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Unformatted text preview: S UMMARY OF 10/29 L ECTURE Before proving the important result stated at the end of the previous lecture, we started with an easy observation: given a homomorphism : G H , we showed that maps G surjectively onto its image, i.e. : G im . We further noted that this map need not be surjective (e.g. the homomorphism : Q Q which takes 7 2 does not inject into im ; 4 = ( 2) ). Next, some notation: given a group G and a normal subgroup N , to save space we will write G := G/N . Every element of G looks like a coset, a translation of N , i.e. is of the form gN for some g G ; we will write g := gN . Ill repeat my mantra: there are elements we can distinguish in G , which can no longer be distinguished when viewed in G . Using our new notation: its possible to have g = h for two distinct elements g and h of G . Beware! We are now ready to prove the following important result: Theorem 1. Let : G H be a homomorphism. Then ker G and G/ ker im . Proof. We proved last time that ker is a normal subgroup of G , so it remains only to prove the isomorphism in the statement of the theorem. The following diagram will be helpful: (1) G / im G = { { { { where G := G/ ker , whose elements we denote by g := g ker . Here is the natural surjection g 7 g (why is this a surjection?), surjects onto im (as discussed above), and...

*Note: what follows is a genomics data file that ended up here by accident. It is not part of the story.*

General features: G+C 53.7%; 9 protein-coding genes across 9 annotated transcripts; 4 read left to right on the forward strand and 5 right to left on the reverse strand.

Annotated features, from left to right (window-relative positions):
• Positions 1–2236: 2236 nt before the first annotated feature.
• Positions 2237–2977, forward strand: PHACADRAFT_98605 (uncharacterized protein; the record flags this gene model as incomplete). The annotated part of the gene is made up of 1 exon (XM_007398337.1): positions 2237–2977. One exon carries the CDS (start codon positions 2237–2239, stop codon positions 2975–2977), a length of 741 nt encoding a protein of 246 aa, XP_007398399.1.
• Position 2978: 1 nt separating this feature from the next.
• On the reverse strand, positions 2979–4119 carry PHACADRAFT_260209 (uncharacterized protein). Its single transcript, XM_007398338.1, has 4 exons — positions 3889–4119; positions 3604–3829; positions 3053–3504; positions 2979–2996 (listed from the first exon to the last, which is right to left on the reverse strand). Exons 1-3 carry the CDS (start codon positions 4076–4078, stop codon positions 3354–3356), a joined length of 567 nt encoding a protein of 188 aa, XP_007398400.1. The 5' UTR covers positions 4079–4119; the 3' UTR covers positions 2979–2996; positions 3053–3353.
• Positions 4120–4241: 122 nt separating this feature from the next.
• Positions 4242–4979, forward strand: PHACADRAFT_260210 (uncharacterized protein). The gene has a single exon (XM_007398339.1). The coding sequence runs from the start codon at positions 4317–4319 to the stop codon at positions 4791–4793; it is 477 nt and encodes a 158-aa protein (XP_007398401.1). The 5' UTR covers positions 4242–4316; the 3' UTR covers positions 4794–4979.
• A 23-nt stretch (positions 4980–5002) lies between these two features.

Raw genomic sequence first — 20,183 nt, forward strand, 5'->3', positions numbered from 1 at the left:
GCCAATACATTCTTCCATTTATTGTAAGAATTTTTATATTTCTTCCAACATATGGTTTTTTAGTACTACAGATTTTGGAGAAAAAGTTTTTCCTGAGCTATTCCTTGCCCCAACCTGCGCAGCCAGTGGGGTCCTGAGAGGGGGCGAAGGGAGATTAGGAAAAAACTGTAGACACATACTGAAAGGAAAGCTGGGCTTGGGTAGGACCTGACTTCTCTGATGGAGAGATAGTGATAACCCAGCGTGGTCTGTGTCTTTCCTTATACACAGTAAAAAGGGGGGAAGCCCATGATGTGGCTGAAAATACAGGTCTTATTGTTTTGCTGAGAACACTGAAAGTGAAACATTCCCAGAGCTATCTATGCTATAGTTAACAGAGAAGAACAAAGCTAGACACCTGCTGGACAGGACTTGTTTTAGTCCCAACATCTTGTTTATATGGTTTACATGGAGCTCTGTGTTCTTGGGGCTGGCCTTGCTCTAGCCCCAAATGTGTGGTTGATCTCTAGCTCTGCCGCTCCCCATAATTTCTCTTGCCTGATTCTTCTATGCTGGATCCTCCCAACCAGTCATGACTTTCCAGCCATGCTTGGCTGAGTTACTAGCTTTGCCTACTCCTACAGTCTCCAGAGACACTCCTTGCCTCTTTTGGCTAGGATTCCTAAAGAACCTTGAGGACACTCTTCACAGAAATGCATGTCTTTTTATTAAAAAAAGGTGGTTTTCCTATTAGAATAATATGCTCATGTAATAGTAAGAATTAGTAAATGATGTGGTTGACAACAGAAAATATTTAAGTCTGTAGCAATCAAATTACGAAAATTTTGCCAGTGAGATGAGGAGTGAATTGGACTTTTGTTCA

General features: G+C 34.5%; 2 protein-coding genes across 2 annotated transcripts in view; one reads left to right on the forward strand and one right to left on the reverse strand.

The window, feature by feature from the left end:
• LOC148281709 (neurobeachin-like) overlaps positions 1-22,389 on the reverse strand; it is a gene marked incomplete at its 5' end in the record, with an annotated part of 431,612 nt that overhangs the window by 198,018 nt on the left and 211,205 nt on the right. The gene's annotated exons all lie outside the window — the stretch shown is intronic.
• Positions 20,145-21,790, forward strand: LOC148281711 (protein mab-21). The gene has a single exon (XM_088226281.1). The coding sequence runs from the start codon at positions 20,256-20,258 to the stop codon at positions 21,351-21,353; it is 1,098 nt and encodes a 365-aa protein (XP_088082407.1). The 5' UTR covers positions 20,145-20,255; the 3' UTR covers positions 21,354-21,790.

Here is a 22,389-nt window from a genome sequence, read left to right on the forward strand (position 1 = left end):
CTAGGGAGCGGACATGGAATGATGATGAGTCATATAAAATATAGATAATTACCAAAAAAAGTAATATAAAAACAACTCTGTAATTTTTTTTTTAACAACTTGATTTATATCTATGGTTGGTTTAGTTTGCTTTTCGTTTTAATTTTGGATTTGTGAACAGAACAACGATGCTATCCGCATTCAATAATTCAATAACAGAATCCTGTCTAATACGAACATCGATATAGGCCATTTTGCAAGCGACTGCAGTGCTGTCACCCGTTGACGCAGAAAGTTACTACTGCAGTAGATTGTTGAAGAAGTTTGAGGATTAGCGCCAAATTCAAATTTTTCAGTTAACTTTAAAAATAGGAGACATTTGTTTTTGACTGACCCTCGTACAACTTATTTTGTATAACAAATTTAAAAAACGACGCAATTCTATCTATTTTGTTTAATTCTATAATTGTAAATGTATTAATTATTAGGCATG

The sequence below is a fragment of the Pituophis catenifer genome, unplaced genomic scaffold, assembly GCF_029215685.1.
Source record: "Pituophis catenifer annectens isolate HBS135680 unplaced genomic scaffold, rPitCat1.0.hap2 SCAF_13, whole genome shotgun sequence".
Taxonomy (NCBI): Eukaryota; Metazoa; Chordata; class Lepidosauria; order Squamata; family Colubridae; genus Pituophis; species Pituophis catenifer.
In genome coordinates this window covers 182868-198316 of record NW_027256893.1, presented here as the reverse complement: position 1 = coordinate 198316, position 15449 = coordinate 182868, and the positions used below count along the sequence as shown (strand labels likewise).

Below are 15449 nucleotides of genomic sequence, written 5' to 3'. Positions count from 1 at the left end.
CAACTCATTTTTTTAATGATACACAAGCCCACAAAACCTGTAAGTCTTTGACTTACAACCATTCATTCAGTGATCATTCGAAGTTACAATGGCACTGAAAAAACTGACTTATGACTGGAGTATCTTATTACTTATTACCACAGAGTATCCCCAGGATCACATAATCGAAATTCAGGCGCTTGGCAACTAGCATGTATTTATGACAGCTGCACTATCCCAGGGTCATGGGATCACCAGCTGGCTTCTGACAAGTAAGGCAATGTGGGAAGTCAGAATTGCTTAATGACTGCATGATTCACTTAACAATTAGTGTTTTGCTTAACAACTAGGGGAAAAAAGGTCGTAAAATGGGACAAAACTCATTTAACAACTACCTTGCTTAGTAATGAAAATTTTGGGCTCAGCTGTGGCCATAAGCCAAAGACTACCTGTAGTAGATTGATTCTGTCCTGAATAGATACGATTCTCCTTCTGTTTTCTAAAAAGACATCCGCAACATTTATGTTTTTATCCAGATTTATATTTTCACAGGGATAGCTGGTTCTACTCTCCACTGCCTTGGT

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 Fall '10
 GideonMaschler

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